• Ambition causes ignorance to the reality of an appearance or the truth behind an equivocation. Evil deeds feed the destruction of societal order through extreme violence. Macbeth’s conscience overwhelms him with guilt, as he fights himself to behave as a ‘man’. Macbeth loses his free will by being over-confident in the witches’ supernatural soliciting, and is overcome by fate and retribution.
• Ambition and Desire: Macbeth ruthlessly seeks power, urged on by his wife. It is the tragic flaw that causes his downfall, “I have no spur / To prick the sides of my intent, but only / Vaulting ambition”.
o M and B are shown as ambitious from the beginning, but their reactions to the witches’ prophecies are very different. o “Naughts had, all’s spent / Where our desire is got without content” • Appearance and Reality: Deceit and hypocrisy mean that appearance cannot be trusted, for evil hides behind fair looks. o “Look like th’ innocent flower, / But be the serpent under’t”. o “False face must hide what the false heart doth know” • Evil: Murderous intention and action that destroys whatever is good o “Fair is foul, and foul is fair” (paradox)
o “Things bad begun, make themselves strong by ill” o “from the crown to the toe, top full of direst cruelty” • Order and Disorder: The struggle to maintain or destroy social and natural bonds and the destruction of morality and mutual trust. Unnatural acts such as murder and witchcraft are always accompanied by unnatural events in nature. Eg, after Duncan’s murder we are told that darkness seemed to cover the earth and that his horses ate each other; and storms, lightning and thunder accompanied the witches’ meetings. o “unnatural deeds / Do bring unnatural troubles.” o “unsex me here”
• Man: The violent cutthroat feudal society of hierarchical male power breed’s bloody stereotypes of what it is to be a man. “I dare do all that may become a man”, say Macbeth when contemplating murder. However, other visions of manhood are offered; “But I must also feel it as a man”, cries Macduff when weeping of the news of his family’s murder. Further to this is “in the catalogue ye go for men”. • Guilt and Conscience: This is a strong theme and is always present in M and LM. Uses sleep and blood imagery often to convey this theme. o “Macbeth doth murder sleep”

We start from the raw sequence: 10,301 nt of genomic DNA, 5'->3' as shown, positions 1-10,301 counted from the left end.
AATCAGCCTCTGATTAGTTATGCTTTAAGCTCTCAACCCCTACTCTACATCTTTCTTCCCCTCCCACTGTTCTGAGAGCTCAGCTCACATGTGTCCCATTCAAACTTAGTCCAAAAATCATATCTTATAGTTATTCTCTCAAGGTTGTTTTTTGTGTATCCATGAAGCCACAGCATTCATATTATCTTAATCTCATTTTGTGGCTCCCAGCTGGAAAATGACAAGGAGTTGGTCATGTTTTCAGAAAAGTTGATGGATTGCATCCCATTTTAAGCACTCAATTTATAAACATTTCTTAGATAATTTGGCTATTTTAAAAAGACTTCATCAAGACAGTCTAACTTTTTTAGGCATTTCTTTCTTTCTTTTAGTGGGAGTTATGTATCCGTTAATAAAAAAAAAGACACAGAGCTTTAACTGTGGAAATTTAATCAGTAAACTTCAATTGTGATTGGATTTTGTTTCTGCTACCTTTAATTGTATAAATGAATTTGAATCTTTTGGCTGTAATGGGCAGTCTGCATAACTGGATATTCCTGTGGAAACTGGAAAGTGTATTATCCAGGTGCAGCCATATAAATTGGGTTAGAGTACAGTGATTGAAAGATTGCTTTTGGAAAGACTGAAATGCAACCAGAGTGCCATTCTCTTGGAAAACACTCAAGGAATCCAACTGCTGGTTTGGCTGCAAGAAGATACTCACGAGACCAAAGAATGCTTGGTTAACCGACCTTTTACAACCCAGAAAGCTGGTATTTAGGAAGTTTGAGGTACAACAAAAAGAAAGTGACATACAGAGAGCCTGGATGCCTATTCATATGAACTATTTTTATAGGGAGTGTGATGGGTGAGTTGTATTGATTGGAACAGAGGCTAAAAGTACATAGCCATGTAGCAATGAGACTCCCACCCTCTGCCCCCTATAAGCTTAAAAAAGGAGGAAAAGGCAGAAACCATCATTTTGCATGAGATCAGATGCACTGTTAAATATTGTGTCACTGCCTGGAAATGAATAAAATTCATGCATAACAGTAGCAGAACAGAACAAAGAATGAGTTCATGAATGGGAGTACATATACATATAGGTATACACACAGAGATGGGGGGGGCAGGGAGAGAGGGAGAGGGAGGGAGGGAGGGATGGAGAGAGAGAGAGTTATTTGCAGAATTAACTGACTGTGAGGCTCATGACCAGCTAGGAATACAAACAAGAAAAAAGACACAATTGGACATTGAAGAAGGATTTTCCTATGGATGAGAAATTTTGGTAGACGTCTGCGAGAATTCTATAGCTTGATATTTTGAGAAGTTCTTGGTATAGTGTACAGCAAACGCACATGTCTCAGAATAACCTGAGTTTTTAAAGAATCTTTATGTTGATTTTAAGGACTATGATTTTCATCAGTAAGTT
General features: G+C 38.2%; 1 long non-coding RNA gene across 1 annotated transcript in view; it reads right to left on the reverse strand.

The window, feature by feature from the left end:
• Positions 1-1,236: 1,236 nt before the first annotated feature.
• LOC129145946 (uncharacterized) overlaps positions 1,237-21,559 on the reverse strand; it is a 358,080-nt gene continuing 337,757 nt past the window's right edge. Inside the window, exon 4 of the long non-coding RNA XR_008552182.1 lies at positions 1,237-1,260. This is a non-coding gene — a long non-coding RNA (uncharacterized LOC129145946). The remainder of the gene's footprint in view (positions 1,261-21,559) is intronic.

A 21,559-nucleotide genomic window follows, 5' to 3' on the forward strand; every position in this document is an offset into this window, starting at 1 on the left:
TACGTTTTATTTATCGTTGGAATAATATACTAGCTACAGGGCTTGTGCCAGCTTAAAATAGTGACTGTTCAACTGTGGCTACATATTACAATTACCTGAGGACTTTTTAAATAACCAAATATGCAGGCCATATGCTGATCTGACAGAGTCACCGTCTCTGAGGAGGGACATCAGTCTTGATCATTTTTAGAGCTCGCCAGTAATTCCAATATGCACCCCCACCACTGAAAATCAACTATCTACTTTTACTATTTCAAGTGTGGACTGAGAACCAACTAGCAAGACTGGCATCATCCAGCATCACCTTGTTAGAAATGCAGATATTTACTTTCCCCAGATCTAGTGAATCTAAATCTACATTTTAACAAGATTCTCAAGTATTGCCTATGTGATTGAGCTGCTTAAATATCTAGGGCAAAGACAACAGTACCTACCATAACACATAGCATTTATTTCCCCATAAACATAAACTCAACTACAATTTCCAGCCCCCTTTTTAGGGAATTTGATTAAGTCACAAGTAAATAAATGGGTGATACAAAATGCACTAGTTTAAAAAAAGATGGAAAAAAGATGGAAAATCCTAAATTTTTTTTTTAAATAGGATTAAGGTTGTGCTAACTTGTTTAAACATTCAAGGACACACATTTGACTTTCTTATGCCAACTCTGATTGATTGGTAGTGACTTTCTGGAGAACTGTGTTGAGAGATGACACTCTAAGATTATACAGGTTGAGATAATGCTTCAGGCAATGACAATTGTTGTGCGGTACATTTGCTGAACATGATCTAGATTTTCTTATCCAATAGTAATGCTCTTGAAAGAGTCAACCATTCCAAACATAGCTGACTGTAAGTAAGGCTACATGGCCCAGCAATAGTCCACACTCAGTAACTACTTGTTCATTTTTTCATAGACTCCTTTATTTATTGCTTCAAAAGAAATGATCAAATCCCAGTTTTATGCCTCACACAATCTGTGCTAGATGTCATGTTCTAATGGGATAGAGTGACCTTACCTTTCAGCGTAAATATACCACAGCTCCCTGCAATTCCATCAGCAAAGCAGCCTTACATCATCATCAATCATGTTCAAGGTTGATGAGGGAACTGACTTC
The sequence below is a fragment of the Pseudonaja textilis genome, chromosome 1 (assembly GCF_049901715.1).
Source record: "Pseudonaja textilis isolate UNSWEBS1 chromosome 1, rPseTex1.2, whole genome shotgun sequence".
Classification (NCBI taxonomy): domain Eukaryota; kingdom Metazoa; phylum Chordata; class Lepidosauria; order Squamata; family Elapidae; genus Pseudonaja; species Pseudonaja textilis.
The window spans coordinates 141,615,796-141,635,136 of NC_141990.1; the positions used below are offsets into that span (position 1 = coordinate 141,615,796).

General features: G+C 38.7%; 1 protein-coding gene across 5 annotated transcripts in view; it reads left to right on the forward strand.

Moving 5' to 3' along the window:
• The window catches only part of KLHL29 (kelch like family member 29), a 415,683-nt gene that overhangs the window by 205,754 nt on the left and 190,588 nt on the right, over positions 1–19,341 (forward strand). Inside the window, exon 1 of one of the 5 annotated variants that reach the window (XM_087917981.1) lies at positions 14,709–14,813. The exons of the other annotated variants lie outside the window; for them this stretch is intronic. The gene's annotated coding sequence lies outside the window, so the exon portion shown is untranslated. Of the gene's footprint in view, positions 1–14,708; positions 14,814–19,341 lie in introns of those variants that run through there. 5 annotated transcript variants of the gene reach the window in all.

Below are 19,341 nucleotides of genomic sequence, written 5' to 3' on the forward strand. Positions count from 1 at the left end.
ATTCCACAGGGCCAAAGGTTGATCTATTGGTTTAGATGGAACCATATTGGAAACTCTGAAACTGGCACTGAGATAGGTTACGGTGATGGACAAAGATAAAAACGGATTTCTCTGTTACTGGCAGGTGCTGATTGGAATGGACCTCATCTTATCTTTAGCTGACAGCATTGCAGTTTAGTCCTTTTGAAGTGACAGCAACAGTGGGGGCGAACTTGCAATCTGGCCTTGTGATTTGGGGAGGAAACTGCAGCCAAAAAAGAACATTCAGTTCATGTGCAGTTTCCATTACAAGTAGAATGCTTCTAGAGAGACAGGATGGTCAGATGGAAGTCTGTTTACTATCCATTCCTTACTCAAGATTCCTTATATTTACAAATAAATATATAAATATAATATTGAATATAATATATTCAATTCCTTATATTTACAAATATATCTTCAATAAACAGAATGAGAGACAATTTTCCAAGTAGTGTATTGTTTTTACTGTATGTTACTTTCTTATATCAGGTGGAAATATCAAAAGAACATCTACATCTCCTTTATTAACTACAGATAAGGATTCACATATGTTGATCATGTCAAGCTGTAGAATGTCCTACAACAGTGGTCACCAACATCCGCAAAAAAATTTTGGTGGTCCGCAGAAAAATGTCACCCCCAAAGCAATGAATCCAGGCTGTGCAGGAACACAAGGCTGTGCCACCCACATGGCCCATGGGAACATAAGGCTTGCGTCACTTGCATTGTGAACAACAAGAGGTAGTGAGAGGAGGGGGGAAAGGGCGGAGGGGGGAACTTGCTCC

o “His spongy officers, who shall bear the guilt / Of our great quell” o “These deeds must not be thought / After these ways; so, it will make us mad.” o “To know my deed, ‘twere best not know myself.” • Violence: Obviously present, violence occurs in the murder of Duncan, Banquo and especially Lady Macduff. The battle at the end is also violent. o “It will have blood, they say: blood will have blood”. o “I’ll fight till from my bones my flesh be hacked” • Fate and Free Will: When M tried to stop some of the prophecies such as the one about Banquo’s sons becoming kings, it happened anyway. There is no way to go around fate.
• Loyalty: The loyal characters all seemed to lose something precious to them, in a society where loyalty is skin deep and corruption is common. Ross is an example; he is willing to be loyal to whoever is in power to save himself, even by allowing the killing his cousin Lady Macduff.
• Hospitality: Sign of friendship and community. Duncan’s murder as Macbeth’s guest and Banquo’s ghost appearance during a feast represent moral dissolution of both himself and Scotland.
• The Corrupting Power of Unchecked Ambition
The main theme of Macbeth—the destruction wrought when ambition goes unchecked by moral constraints—finds its most powerful expression in the play’s two main characters. Macbeth is a courageous Scottish general who is not naturally inclined to commit evil deeds, yet he deeply desires power and advancement. He kills Duncan against his better...
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